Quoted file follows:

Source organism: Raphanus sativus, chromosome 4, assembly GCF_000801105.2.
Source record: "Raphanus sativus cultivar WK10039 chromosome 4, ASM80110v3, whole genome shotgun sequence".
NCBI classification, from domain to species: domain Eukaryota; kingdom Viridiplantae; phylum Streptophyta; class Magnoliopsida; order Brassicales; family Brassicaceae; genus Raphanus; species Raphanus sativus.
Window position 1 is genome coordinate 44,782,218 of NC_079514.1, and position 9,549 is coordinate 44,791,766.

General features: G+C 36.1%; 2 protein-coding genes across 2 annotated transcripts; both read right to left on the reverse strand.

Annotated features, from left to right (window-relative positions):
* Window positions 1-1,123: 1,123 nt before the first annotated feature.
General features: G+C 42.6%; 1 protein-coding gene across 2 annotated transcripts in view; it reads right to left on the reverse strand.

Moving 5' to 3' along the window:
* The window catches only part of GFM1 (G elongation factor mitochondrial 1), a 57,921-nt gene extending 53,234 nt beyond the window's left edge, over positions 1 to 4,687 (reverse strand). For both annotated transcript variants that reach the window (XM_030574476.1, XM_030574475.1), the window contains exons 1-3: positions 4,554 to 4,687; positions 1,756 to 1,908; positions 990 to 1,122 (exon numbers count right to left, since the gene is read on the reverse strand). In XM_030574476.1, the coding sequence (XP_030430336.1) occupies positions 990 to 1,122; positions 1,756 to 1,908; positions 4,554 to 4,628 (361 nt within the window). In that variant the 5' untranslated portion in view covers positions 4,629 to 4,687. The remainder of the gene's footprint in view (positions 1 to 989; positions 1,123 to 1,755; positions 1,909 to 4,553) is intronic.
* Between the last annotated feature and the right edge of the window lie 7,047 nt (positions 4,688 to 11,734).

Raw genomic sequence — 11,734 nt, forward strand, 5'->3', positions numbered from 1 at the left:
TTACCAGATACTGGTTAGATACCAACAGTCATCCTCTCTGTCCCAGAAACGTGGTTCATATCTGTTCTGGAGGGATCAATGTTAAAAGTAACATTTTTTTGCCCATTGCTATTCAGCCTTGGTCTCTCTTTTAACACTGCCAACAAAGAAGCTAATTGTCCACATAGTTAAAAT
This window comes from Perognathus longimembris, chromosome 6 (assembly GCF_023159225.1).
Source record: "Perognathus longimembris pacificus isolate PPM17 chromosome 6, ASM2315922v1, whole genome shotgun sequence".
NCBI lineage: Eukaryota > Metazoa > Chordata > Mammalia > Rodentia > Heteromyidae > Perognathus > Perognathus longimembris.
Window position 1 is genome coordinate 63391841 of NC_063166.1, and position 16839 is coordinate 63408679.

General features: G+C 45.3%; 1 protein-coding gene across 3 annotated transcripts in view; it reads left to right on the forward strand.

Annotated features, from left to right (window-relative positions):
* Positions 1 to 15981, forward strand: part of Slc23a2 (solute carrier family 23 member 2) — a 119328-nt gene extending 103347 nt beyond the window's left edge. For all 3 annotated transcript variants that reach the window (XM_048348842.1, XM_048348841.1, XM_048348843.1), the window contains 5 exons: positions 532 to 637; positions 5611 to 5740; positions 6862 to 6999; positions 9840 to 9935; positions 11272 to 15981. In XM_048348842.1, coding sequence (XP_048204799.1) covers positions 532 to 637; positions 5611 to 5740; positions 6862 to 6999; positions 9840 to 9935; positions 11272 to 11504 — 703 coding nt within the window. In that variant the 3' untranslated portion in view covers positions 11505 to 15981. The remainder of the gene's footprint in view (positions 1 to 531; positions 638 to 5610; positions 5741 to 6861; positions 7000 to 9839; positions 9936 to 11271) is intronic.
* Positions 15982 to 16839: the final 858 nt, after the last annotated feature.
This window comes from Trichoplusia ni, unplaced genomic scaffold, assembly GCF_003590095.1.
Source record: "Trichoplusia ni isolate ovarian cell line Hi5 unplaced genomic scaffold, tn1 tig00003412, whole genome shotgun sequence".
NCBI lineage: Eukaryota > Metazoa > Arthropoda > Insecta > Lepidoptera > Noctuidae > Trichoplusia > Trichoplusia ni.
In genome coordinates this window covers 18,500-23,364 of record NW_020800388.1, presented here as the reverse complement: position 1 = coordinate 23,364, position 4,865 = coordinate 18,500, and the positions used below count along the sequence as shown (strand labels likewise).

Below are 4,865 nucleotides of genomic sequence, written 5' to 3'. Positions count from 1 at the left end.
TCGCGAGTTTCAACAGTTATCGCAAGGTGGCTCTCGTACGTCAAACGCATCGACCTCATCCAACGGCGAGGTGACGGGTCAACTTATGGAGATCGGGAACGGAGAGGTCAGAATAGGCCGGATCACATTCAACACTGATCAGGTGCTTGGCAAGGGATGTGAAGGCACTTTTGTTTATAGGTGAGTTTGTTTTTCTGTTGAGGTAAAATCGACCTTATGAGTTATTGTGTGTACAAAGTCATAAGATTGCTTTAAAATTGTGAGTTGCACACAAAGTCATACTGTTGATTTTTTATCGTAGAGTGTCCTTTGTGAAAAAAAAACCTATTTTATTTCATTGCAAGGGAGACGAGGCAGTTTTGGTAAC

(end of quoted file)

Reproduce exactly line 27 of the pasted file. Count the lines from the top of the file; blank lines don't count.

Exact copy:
TCGCGAGTTTCAACAGTTATCGCAAGGTGGCTCTCGTACGTCAAACGCATCGACCTCATCCAACGGCGAGGTGACGGGTCAACTTATGGAGATCGGGAACGGAGAGGTCAGAATAGGCCGGATCACATTCAACACTGATCAGGTGCTTGGCAAGGGATGTGAAGGCACTTTTGTTTATAGGTGAGTTTGTTTTTCTGTTGAGGTAAAATCGACCTTATGAGTTATTGTGTGTACAAAGTCATAAGATTGCTTTAAAATTGTGAGTTGCACACAAAGTCATACTGTTGATTTTTTATCGTAGAGTGTCCTTTGTGAAAAAAAAACCTATTTTATTTCATTGCAAGGGAGACGAGGCAGTTTTGGTAAC